Thursday was inauguration day in Venezuela. Hugo Chavez — who has dominated Venezuelan politics one way or another for 14 years — was again sworn in as President. Only this time, the authoritarian populist could not take the oath in person. He departed for cancer surgery in Cuba on Dec. 10, 2012, and has not been seen in public since. This latest surgery is his fourth round of treatment in Cuba. Few expect Chavez to serve out this next six-year presidential term.
The indispensable Caracas Chronicles blog described the day:
“The owner of the circus may not have been there, but there were clowns galore. There were chants of people pledging to give their life to Chavez — which may well happen, given Venezuela’s alarming homicide rates. There were TV stars and beauty queens … Military planes flew over, while no one — absolutely no one — mentioned the 11 people that died in a bus accident while being hauled to Caracas for the rally.”
One way to understand the homicide rate mentioned in the blog: Venezuela, with fewer people than Canada, suffers more murders than the United States. I visited Venezuela in early 2010. My tour began with a briefing by a security officer at the U.S. embassy. “You’ve been to Afghanistan? Iraq? Well congratulations, this is now the most dangerous place you’ve ever been.”
After a lecture at the university in Maracaibo, the head of one of the faculty departments drove me to lunch with a loaded pistol in his lap. To enter the restaurant, we passed a metal detector. On the bench outside waited the bodyguards of local business leaders, guns holstered to their shoulders.
The violence in Venezuela isn’t political, exactly. It is more a reflection of the general breakdown of law in a society where every institution of state has been corrupted and degraded.
The police had long since given up patrolling the poor neighborhoods on the hills surrounding central Caracas. Now they had ceased patrolling the high-rent districts, too — that is, when they were not actively in cahoots with the criminals who committed “express kidnappings”: jumping out at a motorist as he punched the keypad to the locked garage beneath his apartment building, putting a gun to his head, and abducting him for two hours. The ransoms were typically relatively small, a few thousand dollars. The kidnappers made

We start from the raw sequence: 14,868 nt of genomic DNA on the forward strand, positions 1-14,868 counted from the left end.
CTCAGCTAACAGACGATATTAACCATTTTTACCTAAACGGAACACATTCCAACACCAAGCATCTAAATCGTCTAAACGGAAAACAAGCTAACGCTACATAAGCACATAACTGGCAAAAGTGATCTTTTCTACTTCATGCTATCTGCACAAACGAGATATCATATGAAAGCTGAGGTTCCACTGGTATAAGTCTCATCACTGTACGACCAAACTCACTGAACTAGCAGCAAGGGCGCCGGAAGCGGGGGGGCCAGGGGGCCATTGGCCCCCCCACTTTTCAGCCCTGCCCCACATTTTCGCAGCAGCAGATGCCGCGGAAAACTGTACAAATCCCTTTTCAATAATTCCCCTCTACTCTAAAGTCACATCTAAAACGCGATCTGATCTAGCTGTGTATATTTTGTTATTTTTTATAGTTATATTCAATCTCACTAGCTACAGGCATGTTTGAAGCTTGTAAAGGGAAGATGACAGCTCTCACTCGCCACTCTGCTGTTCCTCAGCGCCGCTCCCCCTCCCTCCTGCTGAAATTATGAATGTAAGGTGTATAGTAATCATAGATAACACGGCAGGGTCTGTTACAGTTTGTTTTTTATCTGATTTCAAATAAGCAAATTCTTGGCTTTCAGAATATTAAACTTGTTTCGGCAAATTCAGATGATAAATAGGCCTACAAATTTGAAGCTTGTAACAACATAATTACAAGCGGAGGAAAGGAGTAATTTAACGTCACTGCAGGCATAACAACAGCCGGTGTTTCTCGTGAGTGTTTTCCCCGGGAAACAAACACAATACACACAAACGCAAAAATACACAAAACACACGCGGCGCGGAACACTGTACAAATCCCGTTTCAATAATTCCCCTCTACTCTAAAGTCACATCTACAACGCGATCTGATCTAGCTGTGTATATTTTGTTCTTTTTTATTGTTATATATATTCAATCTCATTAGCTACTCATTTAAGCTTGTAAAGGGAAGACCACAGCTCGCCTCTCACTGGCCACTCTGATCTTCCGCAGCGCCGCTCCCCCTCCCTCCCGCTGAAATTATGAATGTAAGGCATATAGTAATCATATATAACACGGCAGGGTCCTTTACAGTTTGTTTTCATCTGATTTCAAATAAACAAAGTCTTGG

their money on volume.
My host’s parents had abandoned their jewelry store after repeated robberies. But Venezuela’s biggest robberies are carried out by Chavez and his supporters, under the color of law. In 2008, the Venezuelan legislature opened investigations into claims that two of Chavez’s brothers acquired at least 17 ranches at knock-down prices, using front men and concealed names. The investigation was soon abandoned, however: The 2010 elections were boycotted by opposition parties to protest new rigged rules, and Chavez’s own party gained a super-majority that put an end to all awkward questioning.
Yet people around Chavez continued to amass fortunes from confiscated lands and enterprises — and from the opportunities for fees and other benefits in the state-controlled oil sector that sustains Venezuela’s otherwise dilapidated economy. It is this enriched inner circle that will attempt to sustain Chavez-style rule after Chavez’s demise.
For all the talk about Chavez’s “socialist revolution,” his regime rests, caudillo-style, on the backing of corrupt, drug-dealing generals. Henry Silva Rangel, appointed minister of defense in January 2012, was one of four senior Chavez associates named by the U.S. government in 2008 as Foreign Narcotics Kingpins (yes, that’s the actual title). In a 2010 interview, Rangel warned that the army would not allow the Chavez “revolution” to be voted out of office. Rangel maintains a tight working relationship with another Chavez brother, Adnan, who succeeded Chavez’s father as governor of the family’s home state of Barinas.
Despite vast oil wealth, the Venezuelan economy has tumbled into terrible straits. Inflation roars at 25%, unemployment exceeds 8%, the non-oil economy stagnates, electricity flickers on and off irregularly, and basic commodities such as rice and beans have become scarce in the marketplaces and must be obtained as rations from government-controlled stores.
Yet there remains enough cash on hand for the government to open the spending spigots in election years such as 2012, building showcase housing developments amid the slums, and distributing keys to its most proven supporters.
So long as oil remains in the $100 range, the regime can probably stumble forward, despite declining output from its mismanaged oilfields. It’s when the price drops that the regime will fall, leaving nothing but ruin behind for Chavez’s country and what remains of his reputation.